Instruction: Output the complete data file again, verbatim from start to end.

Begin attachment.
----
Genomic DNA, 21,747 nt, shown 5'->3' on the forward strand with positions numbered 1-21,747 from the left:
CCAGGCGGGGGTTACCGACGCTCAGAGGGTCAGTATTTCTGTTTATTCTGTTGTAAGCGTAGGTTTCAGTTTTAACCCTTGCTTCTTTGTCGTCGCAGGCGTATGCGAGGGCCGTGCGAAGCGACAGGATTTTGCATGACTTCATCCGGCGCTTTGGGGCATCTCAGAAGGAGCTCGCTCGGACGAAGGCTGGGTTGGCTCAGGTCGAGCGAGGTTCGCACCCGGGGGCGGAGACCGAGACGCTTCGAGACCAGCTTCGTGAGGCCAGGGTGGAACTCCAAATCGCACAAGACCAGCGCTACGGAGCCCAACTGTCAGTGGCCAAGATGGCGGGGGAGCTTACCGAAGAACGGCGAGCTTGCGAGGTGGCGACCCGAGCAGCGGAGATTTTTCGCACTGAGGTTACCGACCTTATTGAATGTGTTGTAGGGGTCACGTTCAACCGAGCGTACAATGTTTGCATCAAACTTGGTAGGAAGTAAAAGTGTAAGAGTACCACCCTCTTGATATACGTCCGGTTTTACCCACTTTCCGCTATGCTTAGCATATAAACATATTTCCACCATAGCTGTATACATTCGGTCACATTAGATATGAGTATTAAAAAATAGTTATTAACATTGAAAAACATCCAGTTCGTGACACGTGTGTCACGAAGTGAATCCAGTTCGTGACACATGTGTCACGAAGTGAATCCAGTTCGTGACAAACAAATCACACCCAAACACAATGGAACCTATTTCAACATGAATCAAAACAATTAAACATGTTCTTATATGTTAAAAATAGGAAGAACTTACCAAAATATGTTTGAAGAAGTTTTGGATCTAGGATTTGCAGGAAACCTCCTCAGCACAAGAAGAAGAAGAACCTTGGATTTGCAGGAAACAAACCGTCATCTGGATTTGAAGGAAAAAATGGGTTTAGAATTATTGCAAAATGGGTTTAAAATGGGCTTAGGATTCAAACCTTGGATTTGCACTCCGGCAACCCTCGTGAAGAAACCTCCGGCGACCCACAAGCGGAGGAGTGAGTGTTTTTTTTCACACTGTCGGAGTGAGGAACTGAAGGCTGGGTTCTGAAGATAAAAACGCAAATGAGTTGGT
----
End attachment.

Genomic DNA, 21,747 nt, shown 5'->3' on the forward strand with positions numbered 1-21,747 from the left:
CCAGGCGGGGGTTACCGACGCTCAGAGGGTCAGTATTTCTGTTTATTCTGTTGTAAGCGTAGGTTTCAGTTTTAACCCTTGCTTCTTTGTCGTCGCAGGCGTATGCGAGGGCCGTGCGAAGCGACAGGATTTTGCATGACTTCATCCGGCGCTTTGGGGCATCTCAGAAGGAGCTCGCTCGGACGAAGGCTGGGTTGGCTCAGGTCGAGCGAGGTTCGCACCCGGGGGCGGAGACCGAGACGCTTCGAGACCAGCTTCGTGAGGCCAGGGTGGAACTCCAAATCGCACAAGACCAGCGCTACGGAGCCCAACTGTCAGTGGCCAAGATGGCGGGGGAGCTTACCGAAGAACGGCGAGCTTGCGAGGTGGCGACCCGAGCAGCGGAGATTTTTCGCACTGAGGTTACCGACCTTATTGAATGTGTTGTAGGGGTCACGTTCAACCGAGCGTACAATGTTTGCATCAAACTTGGTAGGAAGTAAAAGTGTAAGAGTACCACCCTCTTGATATACGTCCGGTTTTACCCACTTTCCGCTATGCTTAGCATATAAACATATTTCCACCATAGCTGTATACATTCGGTCACATTAGATATGAGTATTAAAAAATAGTTATTAACATTGAAAAACATCCAGTTCGTGACACGTGTGTCACGAAGTGAATCCAGTTCGTGACACATGTGTCACGAAGTGAATCCAGTTCGTGACAAACAAATCACACCCAAACACAATGGAACCTATTTCAACATGAATCAAAACAATTAAACATGTTCTTATATGTTAAAAATAGGAAGAACTTACCAAAATATGTTTGAAGAAGTTTTGGATCTAGGATTTGCAGGAAACCTCCTCAGCACAAGAAGAAGAAGAACCTTGGATTTGCAGGAAACAAACCGTCATCTGGATTTGAAGGAAAAAATGGGTTTAGAATTATTGCAAAATGGGTTTAAAATGGGCTTAGGATTCAAACCTTGGATTTGCACTCCGGCAACCCTCGTGAAGAAACCTCCGGCGACCCACAAGCGGAGGAGTGAGTGTTTTTTTTCACACTGTCGGAGTGAGGAACTGAAGGCTGGGTTCTGAAGATAAAAACGCAAATGAGTTGGT